- The share of owners expecting better business conditions over the next six months declined, discouraged by lower future sales growth prospects.
Logistics Managers’ Index (6)
- The Logistics Managers’ Index (LMI), a diffusion index that measures activity in Inventory, Warehousing, and Transportation, rose in August at its fastest pace since February.
- The increase arrives after five consecutive months of declines, each registering all-time lows for the index. Sector activity is a key barometer for the underlying fundamentals impacting Industrial Real Estate.
- August’s expansion was driven by increased activity across all eight LMI sub-metrics. While inventories remain in contraction, the rate of decrease has slowed, while inventory costs and warehouse pricing have risen.
- Transportation utilization has also moved from contraction territory to neutral, while transit pricing continues to fall, but at a slower rate than in previous months.
- While it is unclear if LMI’s trend toward expansion is a one-off or here to stay-, concurrent trends in wages and consumer spending levels, alongside anecdotal evidence from industry participants, support the latter.
Wholesale Inventories (7)
- Wholesale inventories in the US fell by 0.2% between June and July, according to the latest data available from the US Census Bureau. On an annual basis, inventories remain up by 0.5%.
- Inventory levels performed worse than market forecasts but slightly recovered from a steeper 0.7% drop between May and June. Levels have now declined for five consecutive months.
- The most significant declines were in furniture (-2.9%), hardware (-0.8%), electrical equipment (-0.8%), and durable goods (-0.3%).
- On the flip side, inventories of petroleum rose (4.9%), as well as farm products (3.4%, and non-durable goods (0.1%).
Data Center Trends (8)
- Power availability appears to be the primary driver of data center development in the US, according to a recent analysis penned in Globe St.
- Rental rates appear to increase faster in areas where data centers already exist. While these agglomerations aren’t completely surprising, it questions why newer markets with cheaper available aren’t emerging more quickly and normalizing nationwide rents.
- As the article notes, one key reason for this is the power requirements for such real estate ventures. These requirements have forced developers to prioritize space with existing power infrastructure suitable for their needs, keeping rents high and skyrocketing construction activity in the sector.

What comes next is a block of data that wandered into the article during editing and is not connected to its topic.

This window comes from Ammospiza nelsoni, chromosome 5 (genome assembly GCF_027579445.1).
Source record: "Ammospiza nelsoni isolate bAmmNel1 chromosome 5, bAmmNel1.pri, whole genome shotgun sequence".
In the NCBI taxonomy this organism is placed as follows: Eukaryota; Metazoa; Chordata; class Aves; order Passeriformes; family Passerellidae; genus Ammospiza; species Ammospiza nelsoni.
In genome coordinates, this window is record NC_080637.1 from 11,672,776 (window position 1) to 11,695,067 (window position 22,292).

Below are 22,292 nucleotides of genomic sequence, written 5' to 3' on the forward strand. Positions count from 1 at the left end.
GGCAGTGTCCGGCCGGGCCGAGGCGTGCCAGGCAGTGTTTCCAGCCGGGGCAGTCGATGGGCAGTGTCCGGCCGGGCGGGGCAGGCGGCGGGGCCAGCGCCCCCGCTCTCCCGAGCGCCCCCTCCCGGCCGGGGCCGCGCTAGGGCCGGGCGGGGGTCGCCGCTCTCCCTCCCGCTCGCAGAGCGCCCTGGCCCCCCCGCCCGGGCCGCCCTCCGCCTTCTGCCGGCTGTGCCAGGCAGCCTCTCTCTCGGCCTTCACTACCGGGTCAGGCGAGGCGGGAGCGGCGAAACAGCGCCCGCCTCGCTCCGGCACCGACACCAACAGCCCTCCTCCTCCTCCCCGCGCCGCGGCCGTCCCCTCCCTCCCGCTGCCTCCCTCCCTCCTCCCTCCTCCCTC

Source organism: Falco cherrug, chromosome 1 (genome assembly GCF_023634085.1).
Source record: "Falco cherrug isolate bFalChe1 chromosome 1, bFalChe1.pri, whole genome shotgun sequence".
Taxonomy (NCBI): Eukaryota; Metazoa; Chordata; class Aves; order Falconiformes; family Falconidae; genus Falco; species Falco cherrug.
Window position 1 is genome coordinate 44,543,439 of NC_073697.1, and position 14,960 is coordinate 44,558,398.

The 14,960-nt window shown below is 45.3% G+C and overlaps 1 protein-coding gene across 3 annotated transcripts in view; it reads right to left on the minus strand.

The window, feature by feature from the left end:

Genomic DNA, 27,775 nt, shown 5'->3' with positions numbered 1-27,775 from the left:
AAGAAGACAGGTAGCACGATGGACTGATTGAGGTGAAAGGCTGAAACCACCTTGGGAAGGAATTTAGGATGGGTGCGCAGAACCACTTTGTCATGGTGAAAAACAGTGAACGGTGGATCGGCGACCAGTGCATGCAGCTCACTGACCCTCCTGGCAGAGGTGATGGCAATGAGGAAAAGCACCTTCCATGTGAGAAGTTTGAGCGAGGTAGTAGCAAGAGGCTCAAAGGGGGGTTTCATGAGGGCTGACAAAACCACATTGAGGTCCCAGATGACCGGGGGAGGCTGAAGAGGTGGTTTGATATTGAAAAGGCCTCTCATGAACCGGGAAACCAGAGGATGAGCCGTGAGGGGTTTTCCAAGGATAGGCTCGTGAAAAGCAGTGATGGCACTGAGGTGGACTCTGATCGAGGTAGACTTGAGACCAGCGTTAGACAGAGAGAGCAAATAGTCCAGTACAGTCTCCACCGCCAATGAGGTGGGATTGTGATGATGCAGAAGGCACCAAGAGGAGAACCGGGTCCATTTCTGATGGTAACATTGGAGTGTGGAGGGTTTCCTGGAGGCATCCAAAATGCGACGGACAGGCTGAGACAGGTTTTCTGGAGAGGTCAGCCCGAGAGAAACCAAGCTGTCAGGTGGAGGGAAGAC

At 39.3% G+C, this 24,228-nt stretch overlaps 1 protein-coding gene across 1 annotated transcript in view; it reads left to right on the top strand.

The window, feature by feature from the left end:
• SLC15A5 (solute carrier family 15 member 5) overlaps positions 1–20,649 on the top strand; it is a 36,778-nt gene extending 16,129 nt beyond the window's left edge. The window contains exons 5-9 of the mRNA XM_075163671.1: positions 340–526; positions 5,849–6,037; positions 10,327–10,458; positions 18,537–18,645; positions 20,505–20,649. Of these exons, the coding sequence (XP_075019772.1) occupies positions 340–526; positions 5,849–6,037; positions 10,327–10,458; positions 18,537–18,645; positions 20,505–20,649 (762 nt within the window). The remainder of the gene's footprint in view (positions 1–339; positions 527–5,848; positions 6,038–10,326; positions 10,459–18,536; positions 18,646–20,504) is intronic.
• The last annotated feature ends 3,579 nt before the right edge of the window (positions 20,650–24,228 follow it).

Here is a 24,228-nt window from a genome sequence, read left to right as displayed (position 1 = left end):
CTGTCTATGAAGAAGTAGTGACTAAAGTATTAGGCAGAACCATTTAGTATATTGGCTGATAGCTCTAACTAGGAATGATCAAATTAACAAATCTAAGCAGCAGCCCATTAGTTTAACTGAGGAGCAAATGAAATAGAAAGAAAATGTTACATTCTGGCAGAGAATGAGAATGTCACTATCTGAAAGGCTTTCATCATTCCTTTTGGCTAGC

Redbook Retail Index (9)
- The Redbook Index, a sales-weighted index of year-over-year same-store sales growth in the US, has quietly rebounded from two-year lows that snowballed earlier this summer, according to the latest data from Redbook Research, Inc.
- Just seven weeks ago, the index had fallen into negative territory, falling by an average of 0.3% year-over-year during July. In August, year-over-year retail sales accelerated and have climbed back to an annual growth rate of 4.6% as of the week ending on September 9th.
- The Redbook serves as a leading indicator for the retail industry, showing near-real-time sales data for retailers. At the same time, the more popular Census Bureau measure reports on a one-month lag. The latest Redbook data may signal a continued positive trajectory for the Census Bureau’s sales data, which during July, experienced its biggest annual increase in five months.
Special Servicing Rises (10)
- Special servicing rates, a helpful test for the health of commercial property cash flows and their ability to cover debt service, rose for the seventh consecutive month in August, according to the latest data from Trepp.
- Office properties continued to lead increases in special servicing, up 39 basis points during the month. Most other property levels had negligible changes, with multifamily experiencing the second largest increase, rising 32 basis points, while the retail rate fell by 80 basis points.
- In total, $1.21 billion in loans were transferred to the special servicer in August. Noteworthy, a single multifamily property in San Francisco that was transferred accounted for 21% of the overall monthly increase. A separate Midtown Manhattan office property that was transferred accounted for 15% of the overall increase.
- Special servicing rates for lodging and industrial properties were little changed during August.